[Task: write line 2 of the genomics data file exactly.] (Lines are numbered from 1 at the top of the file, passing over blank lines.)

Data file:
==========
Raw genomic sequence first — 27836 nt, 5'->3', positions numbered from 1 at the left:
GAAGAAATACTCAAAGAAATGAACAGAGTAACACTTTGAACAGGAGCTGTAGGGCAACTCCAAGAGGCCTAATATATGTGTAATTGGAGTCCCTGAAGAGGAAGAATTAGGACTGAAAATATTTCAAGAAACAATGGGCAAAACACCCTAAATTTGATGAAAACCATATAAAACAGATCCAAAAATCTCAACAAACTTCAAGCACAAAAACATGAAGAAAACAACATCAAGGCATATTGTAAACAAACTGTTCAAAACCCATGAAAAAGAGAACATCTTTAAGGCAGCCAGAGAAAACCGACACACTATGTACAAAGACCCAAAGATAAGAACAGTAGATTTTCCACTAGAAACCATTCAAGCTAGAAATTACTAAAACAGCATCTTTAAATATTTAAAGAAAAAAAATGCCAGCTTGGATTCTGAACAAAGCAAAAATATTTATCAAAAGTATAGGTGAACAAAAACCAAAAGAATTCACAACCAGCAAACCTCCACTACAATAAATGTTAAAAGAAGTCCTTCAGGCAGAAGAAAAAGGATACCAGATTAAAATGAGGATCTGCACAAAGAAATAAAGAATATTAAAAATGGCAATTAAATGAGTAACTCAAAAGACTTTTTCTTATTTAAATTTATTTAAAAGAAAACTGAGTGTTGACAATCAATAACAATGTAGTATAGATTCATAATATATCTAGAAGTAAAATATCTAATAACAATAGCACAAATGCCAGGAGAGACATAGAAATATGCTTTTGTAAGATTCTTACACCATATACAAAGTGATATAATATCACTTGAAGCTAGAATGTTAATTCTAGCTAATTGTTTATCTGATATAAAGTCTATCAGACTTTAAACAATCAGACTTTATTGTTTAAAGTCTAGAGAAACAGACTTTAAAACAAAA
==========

GAAGAAATACTCAAAGAAATGAACAGAGTAACACTTTGAACAGGAGCTGTAGGGCAACTCCAAGAGGCCTAATATATGTGTAATTGGAGTCCCTGAAGAGGAAGAATTAGGACTGAAAATATTTCAAGAAACAATGGGCAAAACACCCTAAATTTGATGAAAACCATATAAAACAGATCCAAAAATCTCAACAAACTTCAAGCACAAAAACATGAAGAAAACAACATCAAGGCATATTGTAAACAAACTGTTCAAAACCCATGAAAAAGAGAACATCTTTAAGGCAGCCAGAGAAAACCGACACACTATGTACAAAGACCCAAAGATAAGAACAGTAGATTTTCCACTAGAAACCATTCAAGCTAGAAATTACTAAAACAGCATCTTTAAATATTTAAAGAAAAAAAATGCCAGCTTGGATTCTGAACAAAGCAAAAATATTTATCAAAAGTATAGGTGAACAAAAACCAAAAGAATTCACAACCAGCAAACCTCCACTACAATAAATGTTAAAAGAAGTCCTTCAGGCAGAAGAAAAAGGATACCAGATTAAAATGAGGATCTGCACAAAGAAATAAAGAATATTAAAAATGGCAATTAAATGAGTAACTCAAAAGACTTTTTCTTATTTAAATTTATTTAAAAGAAAACTGAGTGTTGACAATCAATAACAATGTAGTATAGATTCATAATATATCTAGAAGTAAAATATCTAATAACAATAGCACAAATGCCAGGAGAGACATAGAAATATGCTTTTGTAAGATTCTTACACCATATACAAAGTGATATAATATCACTTGAAGCTAGAATGTTAATTCTAGCTAATTGTTTATCTGATATAAAGTCTATCAGACTTTAAACAATCAGACTTTATTGTTTAAAGTCTAGAGAAACAGACTTTAAAACAAAA